Definition - What does Stalky mean?
Stalky is used to describe a wine that has aromas similar to hay or dry leaves. This aroma is imparted into wine when grapes are fermented with their stems or in full-cluster fermentation. It is typically a subtle smell and it can add to the complexity and layers of artesenal wines.
WineFrog explains Stalky
Wines which are described as stalky have a savory note similar to dry grass or a barnyard. It is sometimes said that it is a default, however, this is not true. Some people may prefer this character and some may not.
This is a common characteristic in traditionally-made wines, for example, red wines made in Burgundy. These wines are made from Pinot Noir, a variety commonly fermented with the grape stems, and therefore, may be "stalky" in character.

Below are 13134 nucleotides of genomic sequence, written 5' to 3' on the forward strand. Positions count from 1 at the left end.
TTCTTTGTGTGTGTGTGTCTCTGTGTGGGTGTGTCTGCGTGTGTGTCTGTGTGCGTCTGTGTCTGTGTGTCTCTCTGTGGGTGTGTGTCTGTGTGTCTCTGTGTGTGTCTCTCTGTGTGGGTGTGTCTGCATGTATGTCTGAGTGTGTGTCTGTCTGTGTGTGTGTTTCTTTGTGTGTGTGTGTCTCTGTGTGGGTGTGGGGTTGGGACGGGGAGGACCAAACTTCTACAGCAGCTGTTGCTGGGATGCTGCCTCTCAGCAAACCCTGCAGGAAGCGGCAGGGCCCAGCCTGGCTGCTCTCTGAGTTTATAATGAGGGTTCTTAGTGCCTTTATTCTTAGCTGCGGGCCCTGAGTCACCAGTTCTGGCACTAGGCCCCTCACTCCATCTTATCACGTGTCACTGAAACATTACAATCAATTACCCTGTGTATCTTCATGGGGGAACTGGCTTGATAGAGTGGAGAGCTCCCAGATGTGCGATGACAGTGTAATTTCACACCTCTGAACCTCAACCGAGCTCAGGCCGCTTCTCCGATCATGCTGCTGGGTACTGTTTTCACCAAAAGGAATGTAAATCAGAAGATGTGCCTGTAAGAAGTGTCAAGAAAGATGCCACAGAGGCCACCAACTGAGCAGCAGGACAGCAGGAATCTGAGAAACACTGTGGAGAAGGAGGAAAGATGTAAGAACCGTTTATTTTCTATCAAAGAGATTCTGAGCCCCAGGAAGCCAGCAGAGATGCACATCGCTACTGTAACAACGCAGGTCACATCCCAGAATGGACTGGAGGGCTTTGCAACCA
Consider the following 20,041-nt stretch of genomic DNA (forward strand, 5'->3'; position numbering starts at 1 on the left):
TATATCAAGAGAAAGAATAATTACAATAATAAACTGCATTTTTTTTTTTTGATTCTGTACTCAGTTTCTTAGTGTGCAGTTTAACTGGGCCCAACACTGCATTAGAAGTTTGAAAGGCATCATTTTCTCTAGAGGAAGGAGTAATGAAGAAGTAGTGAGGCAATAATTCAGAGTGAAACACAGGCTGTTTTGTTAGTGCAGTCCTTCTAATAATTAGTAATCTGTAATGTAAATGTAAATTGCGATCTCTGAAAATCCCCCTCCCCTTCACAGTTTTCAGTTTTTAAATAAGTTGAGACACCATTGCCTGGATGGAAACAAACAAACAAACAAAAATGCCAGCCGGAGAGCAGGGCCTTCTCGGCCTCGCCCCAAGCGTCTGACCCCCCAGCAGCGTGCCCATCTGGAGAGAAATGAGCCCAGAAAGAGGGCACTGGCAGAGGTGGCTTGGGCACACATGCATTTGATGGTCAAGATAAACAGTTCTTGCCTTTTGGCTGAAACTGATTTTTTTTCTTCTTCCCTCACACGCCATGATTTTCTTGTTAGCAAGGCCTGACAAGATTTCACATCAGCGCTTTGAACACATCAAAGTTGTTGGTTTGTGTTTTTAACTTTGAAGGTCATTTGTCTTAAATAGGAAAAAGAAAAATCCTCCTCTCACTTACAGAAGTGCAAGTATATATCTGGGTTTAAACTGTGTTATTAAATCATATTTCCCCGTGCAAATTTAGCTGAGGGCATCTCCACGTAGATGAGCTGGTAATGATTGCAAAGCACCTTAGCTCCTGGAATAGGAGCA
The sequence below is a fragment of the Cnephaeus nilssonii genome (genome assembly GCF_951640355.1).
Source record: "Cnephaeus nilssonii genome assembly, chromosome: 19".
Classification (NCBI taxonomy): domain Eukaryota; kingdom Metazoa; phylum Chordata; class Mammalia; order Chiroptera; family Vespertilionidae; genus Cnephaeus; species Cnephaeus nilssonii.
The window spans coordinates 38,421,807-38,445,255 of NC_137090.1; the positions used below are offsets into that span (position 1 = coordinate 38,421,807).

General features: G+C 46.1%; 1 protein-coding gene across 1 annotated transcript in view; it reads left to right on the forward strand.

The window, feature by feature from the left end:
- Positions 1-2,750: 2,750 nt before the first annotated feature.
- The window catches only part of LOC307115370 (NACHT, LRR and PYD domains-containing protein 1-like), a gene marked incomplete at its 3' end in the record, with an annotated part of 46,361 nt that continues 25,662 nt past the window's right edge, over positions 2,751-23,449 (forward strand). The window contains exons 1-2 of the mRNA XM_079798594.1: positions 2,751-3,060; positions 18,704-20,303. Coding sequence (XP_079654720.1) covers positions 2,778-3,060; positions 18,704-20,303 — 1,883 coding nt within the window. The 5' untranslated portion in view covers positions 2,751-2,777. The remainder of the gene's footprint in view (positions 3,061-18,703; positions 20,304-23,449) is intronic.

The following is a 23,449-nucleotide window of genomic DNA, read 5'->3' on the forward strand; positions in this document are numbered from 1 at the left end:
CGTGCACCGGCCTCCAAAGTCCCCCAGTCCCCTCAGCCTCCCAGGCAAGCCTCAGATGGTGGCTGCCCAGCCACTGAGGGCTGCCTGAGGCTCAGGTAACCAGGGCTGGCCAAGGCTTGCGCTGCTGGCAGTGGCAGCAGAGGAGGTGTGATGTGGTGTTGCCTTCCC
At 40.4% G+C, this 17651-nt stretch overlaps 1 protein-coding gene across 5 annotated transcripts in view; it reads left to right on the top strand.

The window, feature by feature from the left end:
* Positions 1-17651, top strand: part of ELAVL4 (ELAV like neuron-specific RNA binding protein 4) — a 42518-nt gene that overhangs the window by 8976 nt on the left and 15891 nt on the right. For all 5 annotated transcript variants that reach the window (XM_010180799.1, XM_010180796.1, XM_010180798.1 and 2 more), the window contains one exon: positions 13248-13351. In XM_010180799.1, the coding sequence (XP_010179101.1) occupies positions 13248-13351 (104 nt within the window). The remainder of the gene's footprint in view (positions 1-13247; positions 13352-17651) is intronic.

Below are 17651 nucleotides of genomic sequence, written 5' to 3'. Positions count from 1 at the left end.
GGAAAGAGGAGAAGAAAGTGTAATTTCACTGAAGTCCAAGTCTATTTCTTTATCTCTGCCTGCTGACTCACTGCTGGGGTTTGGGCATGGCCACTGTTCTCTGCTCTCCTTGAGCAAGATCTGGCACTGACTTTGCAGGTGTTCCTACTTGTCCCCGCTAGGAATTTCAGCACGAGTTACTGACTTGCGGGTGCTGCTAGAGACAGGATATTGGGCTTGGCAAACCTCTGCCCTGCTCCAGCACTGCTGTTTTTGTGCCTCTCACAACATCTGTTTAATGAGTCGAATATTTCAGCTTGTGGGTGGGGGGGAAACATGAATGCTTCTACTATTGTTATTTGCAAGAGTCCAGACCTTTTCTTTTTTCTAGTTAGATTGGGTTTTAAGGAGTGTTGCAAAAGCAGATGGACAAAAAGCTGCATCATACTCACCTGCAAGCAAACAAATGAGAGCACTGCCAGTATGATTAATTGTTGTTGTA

Sauvignon Blanc, especially from New Zealand may also have a stalky character along with a crisp finish. The layers present in this particular wine help to build meals and elaborate a dining experience, rather than a flat, one-sided crisp wine, which may not be as versatile.